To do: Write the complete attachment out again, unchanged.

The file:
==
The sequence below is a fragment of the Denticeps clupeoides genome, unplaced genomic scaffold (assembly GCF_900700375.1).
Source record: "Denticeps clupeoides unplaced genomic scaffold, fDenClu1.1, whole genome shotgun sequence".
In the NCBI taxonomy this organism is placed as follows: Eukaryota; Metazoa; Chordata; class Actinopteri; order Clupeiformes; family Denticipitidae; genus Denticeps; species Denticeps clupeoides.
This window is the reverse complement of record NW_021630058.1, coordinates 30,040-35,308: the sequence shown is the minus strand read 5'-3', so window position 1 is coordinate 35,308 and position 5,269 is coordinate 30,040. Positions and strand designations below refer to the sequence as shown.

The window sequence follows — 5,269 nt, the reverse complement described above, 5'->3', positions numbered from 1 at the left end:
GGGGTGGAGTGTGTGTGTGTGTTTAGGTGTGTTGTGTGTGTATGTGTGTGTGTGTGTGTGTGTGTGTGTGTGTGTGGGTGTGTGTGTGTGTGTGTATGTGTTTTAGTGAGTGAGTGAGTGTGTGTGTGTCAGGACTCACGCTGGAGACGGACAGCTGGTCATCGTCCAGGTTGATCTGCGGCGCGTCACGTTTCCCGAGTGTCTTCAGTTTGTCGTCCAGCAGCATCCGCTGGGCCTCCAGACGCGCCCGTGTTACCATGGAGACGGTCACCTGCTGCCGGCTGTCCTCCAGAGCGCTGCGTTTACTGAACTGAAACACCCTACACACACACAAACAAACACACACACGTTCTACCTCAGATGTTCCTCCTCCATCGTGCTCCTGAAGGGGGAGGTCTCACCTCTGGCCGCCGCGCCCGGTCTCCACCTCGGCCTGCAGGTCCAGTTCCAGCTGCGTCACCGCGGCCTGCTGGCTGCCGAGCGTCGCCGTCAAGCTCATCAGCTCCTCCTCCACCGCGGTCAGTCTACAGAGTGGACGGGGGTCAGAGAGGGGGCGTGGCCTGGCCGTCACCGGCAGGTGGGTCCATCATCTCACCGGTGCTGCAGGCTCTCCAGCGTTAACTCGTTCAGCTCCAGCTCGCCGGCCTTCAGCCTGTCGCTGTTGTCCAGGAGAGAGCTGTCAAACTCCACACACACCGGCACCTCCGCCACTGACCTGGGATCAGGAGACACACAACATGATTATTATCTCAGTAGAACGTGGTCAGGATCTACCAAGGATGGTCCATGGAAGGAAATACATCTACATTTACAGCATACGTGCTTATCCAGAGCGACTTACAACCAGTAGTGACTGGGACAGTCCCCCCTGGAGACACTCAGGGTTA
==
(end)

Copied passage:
The sequence below is a fragment of the Denticeps clupeoides genome, unplaced genomic scaffold (assembly GCF_900700375.1).
Source record: "Denticeps clupeoides unplaced genomic scaffold, fDenClu1.1, whole genome shotgun sequence".
In the NCBI taxonomy this organism is placed as follows: Eukaryota; Metazoa; Chordata; class Actinopteri; order Clupeiformes; family Denticipitidae; genus Denticeps; species Denticeps clupeoides.
This window is the reverse complement of record NW_021630058.1, coordinates 30,040-35,308: the sequence shown is the minus strand read 5'-3', so window position 1 is coordinate 35,308 and position 5,269 is coordinate 30,040. Positions and strand designations below refer to the sequence as shown.

The window sequence follows — 5,269 nt, the reverse complement described above, 5'->3', positions numbered from 1 at the left end:
GGGGTGGAGTGTGTGTGTGTGTTTAGGTGTGTTGTGTGTGTATGTGTGTGTGTGTGTGTGTGTGTGTGTGTGTGTGGGTGTGTGTGTGTGTGTGTATGTGTTTTAGTGAGTGAGTGAGTGTGTGTGTGTCAGGACTCACGCTGGAGACGGACAGCTGGTCATCGTCCAGGTTGATCTGCGGCGCGTCACGTTTCCCGAGTGTCTTCAGTTTGTCGTCCAGCAGCATCCGCTGGGCCTCCAGACGCGCCCGTGTTACCATGGAGACGGTCACCTGCTGCCGGCTGTCCTCCAGAGCGCTGCGTTTACTGAACTGAAACACCCTACACACACACAAACAAACACACACACGTTCTACCTCAGATGTTCCTCCTCCATCGTGCTCCTGAAGGGGGAGGTCTCACCTCTGGCCGCCGCGCCCGGTCTCCACCTCGGCCTGCAGGTCCAGTTCCAGCTGCGTCACCGCGGCCTGCTGGCTGCCGAGCGTCGCCGTCAAGCTCATCAGCTCCTCCTCCACCGCGGTCAGTCTACAGAGTGGACGGGGGTCAGAGAGGGGGCGTGGCCTGGCCGTCACCGGCAGGTGGGTCCATCATCTCACCGGTGCTGCAGGCTCTCCAGCGTTAACTCGTTCAGCTCCAGCTCGCCGGCCTTCAGCCTGTCGCTGTTGTCCAGGAGAGAGCTGTCAAACTCCACACACACCGGCACCTCCGCCACTGACCTGGGATCAGGAGACACACAACATGATTATTATCTCAGTAGAACGTGGTCAGGATCTACCAAGGATGGTCCATGGAAGGAAATACATCTACATTTACAGCATACGTGCTTATCCAGAGCGACTTACAACCAGTAGTGACTGGGACAGTCCCCCCTGGAGACACTCAGGGTTA